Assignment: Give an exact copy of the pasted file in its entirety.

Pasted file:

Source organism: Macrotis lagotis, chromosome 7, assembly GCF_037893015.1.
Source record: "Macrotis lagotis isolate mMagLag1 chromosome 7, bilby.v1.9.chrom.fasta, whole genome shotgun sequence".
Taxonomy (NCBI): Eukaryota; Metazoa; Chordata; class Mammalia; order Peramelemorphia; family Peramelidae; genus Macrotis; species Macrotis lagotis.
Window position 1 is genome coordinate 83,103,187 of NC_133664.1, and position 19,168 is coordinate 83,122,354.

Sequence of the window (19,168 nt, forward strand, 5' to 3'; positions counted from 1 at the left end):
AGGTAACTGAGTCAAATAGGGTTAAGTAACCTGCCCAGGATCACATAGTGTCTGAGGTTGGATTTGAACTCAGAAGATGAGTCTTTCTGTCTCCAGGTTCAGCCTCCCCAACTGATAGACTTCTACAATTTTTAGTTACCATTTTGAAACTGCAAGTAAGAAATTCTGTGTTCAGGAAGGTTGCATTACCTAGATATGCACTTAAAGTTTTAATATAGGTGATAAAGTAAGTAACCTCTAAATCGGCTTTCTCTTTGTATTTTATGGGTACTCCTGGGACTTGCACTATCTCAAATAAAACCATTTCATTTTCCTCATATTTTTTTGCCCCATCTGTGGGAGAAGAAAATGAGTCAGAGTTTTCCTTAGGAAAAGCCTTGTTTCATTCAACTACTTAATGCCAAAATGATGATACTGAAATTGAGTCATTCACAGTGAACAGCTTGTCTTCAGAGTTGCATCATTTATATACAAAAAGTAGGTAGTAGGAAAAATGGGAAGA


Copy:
Source organism: Macrotis lagotis, chromosome 7, assembly GCF_037893015.1.
Source record: "Macrotis lagotis isolate mMagLag1 chromosome 7, bilby.v1.9.chrom.fasta, whole genome shotgun sequence".
Taxonomy (NCBI): Eukaryota; Metazoa; Chordata; class Mammalia; order Peramelemorphia; family Peramelidae; genus Macrotis; species Macrotis lagotis.
Window position 1 is genome coordinate 83,103,187 of NC_133664.1, and position 19,168 is coordinate 83,122,354.

Sequence of the window (19,168 nt, forward strand, 5' to 3'; positions counted from 1 at the left end):
AGGTAACTGAGTCAAATAGGGTTAAGTAACCTGCCCAGGATCACATAGTGTCTGAGGTTGGATTTGAACTCAGAAGATGAGTCTTTCTGTCTCCAGGTTCAGCCTCCCCAACTGATAGACTTCTACAATTTTTAGTTACCATTTTGAAACTGCAAGTAAGAAATTCTGTGTTCAGGAAGGTTGCATTACCTAGATATGCACTTAAAGTTTTAATATAGGTGATAAAGTAAGTAACCTCTAAATCGGCTTTCTCTTTGTATTTTATGGGTACTCCTGGGACTTGCACTATCTCAAATAAAACCATTTCATTTTCCTCATATTTTTTTGCCCCATCTGTGGGAGAAGAAAATGAGTCAGAGTTTTCCTTAGGAAAAGCCTTGTTTCATTCAACTACTTAATGCCAAAATGATGATACTGAAATTGAGTCATTCACAGTGAACAGCTTGTCTTCAGAGTTGCATCATTTATATACAAAAAGTAGGTAGTAGGAAAAATGGGAAGA